Sunshine in a Glass
The winter blues affects millions of people throughout the United States and Canada each year. This period of mental and physical malaise, often diagnosed as seasonal affective disorder, drives many people to search for ways to overcome the condition.
Despite a surplus of theories, diagnoses, and unsuccessful attempts to “cure” this problem, there is, in fact, a simple and effective solution to this challenge: Vitamin D. Rather, the widespread deficiency in the daily intake of vitamin D is a leading cause for a variety of health-related problems, including complaints about lethargy and mild depression. In turn, the greatest obstacle involving this issue is knowledge—most individuals are unaware of their lack of vitamin D. Compound this situation with inefficient and impractical ways to absorb vitamin D, from sun exposure and large consumption of oily fish, and fixing this matter is more difficult than filling a prescription.
Education is a primary asset in this campaign, since tens of millions of people in the US and Canada—and others throughout the world—do not know about the importance of vitamin D. There is plenty of knowledge about other vitamins, especially the benefits of vitamin C or E, but there is a disconnect when the conversation turns to vitamin D.
Regardless of the reason for this phenomenon, one thing is certain: The risks associated with a lack of vitamin D, which further include cognitive impairment (in older adults), severe asthma (in children), cancer, and increased risk of death from cardiovascular disease, are a genuine public health crisis. Additional problems, such as skeletal deformities and muscle weakness, are yet another sign—the warning signals abound—that vitamin D deficiency is a significant concern.
According to Dr. Jean-Jacques Dugoua, ND, HSBcm, PhD, “Most North Americans have far too low 25-OH vitamin D3 levels. At optimal levels, a healthy vitamin D status could prevent overall mortality, many cancers, heart disease, fracture risk, and osteoporosis, to name a few.” Consider this admonition yet another statement concerning the value of taking vitamin D, for the alternative—the decision to do nothing—is simply unacceptable.
Information is a critical tool in this fight, which means doctors, nurses and teachers, as well as the media, need to highlight these concerns for the betterment of people of all ages. Also, research suggests that vitamin D can play an influential role in the prevention of conditions as varied as diabetes (types 1 and 2), glucose intolerance, hypertension, and multiple sclerosis. To be clear, vitamin D is not a panacea, nor is it the answer to a host of troublesome ailments; but it can be a factor—a critical one—for resolving a series of otherwise perplexing medical questions.
With this in mind, the issue shifts from why to how. That is, when lack of vitamin D is an underlying factor for certain problems, the effort then involves finding a way to conveniently get enough vitamin D on a daily basis. And therein rises another factor: Traditional means of absorbing vitamin D, principally through sustained exposure to the sun, are neither easy nor safe. Never mind the time commitment involved, where people must sit outside with no protection, for at least twenty minutes each day, and withstand harmful ultraviolet rays, in an attempt to get enough vitamin D.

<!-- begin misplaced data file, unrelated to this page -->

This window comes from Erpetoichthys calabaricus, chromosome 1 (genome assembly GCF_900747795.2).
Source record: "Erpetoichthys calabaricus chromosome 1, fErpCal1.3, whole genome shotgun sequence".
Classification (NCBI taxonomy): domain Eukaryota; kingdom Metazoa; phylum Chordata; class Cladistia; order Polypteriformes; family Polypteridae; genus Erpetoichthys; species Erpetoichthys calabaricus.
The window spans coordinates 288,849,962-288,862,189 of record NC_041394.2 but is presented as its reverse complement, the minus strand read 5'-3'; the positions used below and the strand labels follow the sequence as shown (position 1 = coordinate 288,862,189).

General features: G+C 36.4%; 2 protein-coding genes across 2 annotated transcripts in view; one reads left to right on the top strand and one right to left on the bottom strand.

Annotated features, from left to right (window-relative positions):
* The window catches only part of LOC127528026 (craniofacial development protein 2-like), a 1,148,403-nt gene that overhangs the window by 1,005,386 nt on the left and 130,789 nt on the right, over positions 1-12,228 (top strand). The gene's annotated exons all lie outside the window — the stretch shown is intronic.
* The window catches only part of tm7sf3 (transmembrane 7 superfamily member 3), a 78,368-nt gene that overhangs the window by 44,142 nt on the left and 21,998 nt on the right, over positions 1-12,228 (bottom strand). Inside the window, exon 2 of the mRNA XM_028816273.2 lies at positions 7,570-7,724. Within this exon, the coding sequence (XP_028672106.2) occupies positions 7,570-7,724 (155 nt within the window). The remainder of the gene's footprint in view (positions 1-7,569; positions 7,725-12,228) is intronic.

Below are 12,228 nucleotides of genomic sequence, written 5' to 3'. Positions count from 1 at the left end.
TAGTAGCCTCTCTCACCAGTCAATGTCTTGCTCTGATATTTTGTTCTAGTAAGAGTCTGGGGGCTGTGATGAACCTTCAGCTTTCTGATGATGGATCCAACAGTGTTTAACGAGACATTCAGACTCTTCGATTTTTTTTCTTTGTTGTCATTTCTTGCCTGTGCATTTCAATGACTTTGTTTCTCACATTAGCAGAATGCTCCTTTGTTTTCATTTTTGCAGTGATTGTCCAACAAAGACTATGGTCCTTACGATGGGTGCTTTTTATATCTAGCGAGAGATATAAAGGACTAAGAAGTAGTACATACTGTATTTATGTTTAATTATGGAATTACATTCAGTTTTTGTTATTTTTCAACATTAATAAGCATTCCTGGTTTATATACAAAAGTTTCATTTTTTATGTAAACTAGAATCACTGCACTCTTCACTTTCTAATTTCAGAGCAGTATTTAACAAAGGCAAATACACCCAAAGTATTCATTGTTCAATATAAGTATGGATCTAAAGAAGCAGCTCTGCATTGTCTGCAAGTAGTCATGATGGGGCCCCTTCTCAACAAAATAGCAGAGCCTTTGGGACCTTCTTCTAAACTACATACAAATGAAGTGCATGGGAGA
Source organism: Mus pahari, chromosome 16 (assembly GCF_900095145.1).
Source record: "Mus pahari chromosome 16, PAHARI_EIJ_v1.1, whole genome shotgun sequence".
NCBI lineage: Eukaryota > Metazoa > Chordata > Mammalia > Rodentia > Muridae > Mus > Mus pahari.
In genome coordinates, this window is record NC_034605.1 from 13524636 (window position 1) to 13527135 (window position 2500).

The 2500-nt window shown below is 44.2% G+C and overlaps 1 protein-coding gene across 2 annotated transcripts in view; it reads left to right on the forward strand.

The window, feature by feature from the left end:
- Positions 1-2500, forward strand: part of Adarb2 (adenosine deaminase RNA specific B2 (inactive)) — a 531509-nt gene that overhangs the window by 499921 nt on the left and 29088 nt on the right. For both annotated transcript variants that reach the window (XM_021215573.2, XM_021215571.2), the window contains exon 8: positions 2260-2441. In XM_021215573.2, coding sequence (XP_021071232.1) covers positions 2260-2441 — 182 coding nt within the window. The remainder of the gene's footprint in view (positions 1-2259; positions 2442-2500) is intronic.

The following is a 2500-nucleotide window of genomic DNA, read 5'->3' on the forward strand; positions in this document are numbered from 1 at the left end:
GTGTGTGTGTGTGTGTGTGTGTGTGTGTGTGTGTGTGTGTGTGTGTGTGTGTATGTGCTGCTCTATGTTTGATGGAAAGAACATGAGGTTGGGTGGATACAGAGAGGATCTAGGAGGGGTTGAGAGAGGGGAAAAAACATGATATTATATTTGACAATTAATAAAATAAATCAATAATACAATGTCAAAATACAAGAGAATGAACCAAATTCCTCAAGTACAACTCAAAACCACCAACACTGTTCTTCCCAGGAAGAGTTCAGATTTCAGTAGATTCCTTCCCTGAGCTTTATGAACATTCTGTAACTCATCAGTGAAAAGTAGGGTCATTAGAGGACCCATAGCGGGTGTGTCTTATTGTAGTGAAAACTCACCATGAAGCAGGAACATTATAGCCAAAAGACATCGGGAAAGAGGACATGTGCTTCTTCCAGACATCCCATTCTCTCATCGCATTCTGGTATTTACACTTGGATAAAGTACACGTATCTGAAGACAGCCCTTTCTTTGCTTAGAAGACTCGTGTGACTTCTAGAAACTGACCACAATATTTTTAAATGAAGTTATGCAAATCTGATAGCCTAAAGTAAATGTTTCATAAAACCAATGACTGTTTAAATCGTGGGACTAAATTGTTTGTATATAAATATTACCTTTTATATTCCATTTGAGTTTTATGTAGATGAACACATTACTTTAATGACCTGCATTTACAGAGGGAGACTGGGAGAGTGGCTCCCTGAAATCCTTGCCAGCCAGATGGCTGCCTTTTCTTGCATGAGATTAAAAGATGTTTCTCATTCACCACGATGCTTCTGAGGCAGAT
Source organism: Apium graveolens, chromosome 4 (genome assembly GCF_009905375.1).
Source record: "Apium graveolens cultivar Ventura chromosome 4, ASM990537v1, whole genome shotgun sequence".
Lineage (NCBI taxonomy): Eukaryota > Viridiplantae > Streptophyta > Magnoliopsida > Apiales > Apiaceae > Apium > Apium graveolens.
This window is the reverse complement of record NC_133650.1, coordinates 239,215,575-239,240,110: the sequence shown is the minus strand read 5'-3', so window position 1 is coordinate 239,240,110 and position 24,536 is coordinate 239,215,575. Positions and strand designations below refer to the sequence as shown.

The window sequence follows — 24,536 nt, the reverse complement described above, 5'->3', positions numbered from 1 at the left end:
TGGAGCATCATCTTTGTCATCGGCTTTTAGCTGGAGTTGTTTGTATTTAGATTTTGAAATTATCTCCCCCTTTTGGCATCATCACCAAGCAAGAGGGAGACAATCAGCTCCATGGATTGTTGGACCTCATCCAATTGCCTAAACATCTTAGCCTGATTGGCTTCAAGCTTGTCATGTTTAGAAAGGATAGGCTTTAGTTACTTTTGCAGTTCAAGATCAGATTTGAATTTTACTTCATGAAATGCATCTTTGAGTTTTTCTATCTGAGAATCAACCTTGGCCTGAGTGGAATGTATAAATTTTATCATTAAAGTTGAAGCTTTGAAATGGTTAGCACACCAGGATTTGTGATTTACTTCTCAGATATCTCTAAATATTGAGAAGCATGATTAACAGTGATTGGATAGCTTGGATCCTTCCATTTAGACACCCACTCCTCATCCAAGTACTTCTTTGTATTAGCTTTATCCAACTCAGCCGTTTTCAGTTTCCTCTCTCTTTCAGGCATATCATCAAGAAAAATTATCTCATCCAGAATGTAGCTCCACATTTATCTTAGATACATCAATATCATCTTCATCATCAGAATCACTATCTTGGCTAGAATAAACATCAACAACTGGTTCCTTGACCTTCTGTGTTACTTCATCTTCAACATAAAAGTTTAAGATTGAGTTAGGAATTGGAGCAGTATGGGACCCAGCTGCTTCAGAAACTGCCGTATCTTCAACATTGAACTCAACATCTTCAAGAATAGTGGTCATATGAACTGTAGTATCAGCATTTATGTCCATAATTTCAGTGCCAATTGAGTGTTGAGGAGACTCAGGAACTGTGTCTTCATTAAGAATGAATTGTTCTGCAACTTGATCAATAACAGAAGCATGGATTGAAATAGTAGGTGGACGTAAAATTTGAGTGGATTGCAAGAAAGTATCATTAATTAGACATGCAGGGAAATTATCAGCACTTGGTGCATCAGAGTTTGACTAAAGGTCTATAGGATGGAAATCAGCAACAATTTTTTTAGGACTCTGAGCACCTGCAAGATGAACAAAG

This tactic also overlooks the fact that sitting outside, on a clear and sunny day (every day), is virtually impossible in the frigid climes of Boston, Buffalo, Chicago, or Toronto. Perhaps that approach works in Miami or San Diego, though it does rain in both locales, but it is still a bad idea.
Skin color also affects the uptake of the critical ultra-violet-B rays that trigger the vitamin D reaction. Darker pigments—even a suntan—significantly impede the transmission. (A note to sun worshippers: the risks associated with ignoring these warnings—the dangers from sun damage to your skin and general health—are too overwhelming to dismiss as alarmist rhetoric. The evidence speaks for itself, reminding us that threats of melanoma are too grave for anyone to face.)
At the same time, certain foods contain vitamin D and other essential nutrients. These options, which include eating salmon, mackerel, tuna, sardines, liver, and vitamin D-fortified foods, are not very practical. These foods contain plenty of benefits, and various studies underscore the idea that fish is “brain food,” offering strengths related to attention and speed of information processing.
But eating salmon (or mackerel or tuna, or other fatty fishes) every day is both costly and, for most people, not particularly appetizing. The latter point has a lot of resonance, for vegetarians and those who do not like the taste of fish, making this choice unrealistic. Futhermore, many of these fish species carry dangerous levels of mercury—the hazards of which continue to grow more ominous as more studies are completed. And remember: few people want to eat the same food all the time, no matter how great the health advantages.
In contrast, effective (and convenient) supplements provide the recommended daily dosage of vitamin D3 (the natural form found in our bodies) without any of the hassle or expense (both healthfully and financially) of more conventional choices. Supplementing with vitamin D fulfills our desire to be healthy, and stay healthy, without interrupting our personal interests or professional responsibilities.
With these facts in mind, we can demystify the discussion about vitamin D and improve the lives and wellbeing of all.
Jean-Jacques Dugoua, ND, HSBc, PhD practices naturopathic medicine, clinical nutrition, homeopathy, acupuncture and herbal medicine at Toronto Western Hospital as well as the Artists’ Health Centre in Toronto, Ontario, Canada.
Garret Green is the founder of SmartCeuticals, the maker of Smart D liquid vitamin D supplement with cofactors.